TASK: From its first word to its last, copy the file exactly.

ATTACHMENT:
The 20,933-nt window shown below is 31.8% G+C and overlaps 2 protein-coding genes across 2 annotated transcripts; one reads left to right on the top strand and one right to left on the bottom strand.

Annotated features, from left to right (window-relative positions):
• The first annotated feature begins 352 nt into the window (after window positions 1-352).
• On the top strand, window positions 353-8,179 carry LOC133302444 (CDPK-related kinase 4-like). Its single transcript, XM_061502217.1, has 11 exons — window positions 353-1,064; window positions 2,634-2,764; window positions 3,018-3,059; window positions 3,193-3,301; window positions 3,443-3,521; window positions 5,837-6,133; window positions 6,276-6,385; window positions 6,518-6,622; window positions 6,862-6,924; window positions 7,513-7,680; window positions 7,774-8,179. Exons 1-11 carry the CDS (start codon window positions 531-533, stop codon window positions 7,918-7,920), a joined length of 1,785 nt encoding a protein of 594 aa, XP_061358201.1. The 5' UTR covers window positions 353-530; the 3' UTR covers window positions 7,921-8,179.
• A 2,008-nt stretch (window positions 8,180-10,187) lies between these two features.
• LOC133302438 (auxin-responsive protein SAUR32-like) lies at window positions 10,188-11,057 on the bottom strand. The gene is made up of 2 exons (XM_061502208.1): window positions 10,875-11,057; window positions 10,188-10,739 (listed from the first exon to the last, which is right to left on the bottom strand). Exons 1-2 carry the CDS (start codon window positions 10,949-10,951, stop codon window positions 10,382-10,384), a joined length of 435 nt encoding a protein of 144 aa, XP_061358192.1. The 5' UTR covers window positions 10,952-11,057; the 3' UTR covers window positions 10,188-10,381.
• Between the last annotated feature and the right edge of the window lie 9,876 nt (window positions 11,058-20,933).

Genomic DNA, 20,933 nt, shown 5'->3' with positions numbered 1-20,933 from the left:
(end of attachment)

The 20,933-nt window shown below is 31.8% G+C and overlaps 2 protein-coding genes across 2 annotated transcripts; one reads left to right on the top strand and one right to left on the bottom strand.

Annotated features, from left to right (window-relative positions):
• The first annotated feature begins 352 nt into the window (after window positions 1-352).
• On the top strand, window positions 353-8,179 carry LOC133302444 (CDPK-related kinase 4-like). Its single transcript, XM_061502217.1, has 11 exons — window positions 353-1,064; window positions 2,634-2,764; window positions 3,018-3,059; window positions 3,193-3,301; window positions 3,443-3,521; window positions 5,837-6,133; window positions 6,276-6,385; window positions 6,518-6,622; window positions 6,862-6,924; window positions 7,513-7,680; window positions 7,774-8,179. Exons 1-11 carry the CDS (start codon window positions 531-533, stop codon window positions 7,918-7,920), a joined length of 1,785 nt encoding a protein of 594 aa, XP_061358201.1. The 5' UTR covers window positions 353-530; the 3' UTR covers window positions 7,921-8,179.
• A 2,008-nt stretch (window positions 8,180-10,187) lies between these two features.
• LOC133302438 (auxin-responsive protein SAUR32-like) lies at window positions 10,188-11,057 on the bottom strand. The gene is made up of 2 exons (XM_061502208.1): window positions 10,875-11,057; window positions 10,188-10,739 (listed from the first exon to the last, which is right to left on the bottom strand). Exons 1-2 carry the CDS (start codon window positions 10,949-10,951, stop codon window positions 10,382-10,384), a joined length of 435 nt encoding a protein of 144 aa, XP_061358192.1. The 5' UTR covers window positions 10,952-11,057; the 3' UTR covers window positions 10,188-10,381.
• Between the last annotated feature and the right edge of the window lie 9,876 nt (window positions 11,058-20,933).

Genomic DNA, 20,933 nt, shown 5'->3' with positions numbered 1-20,933 from the left: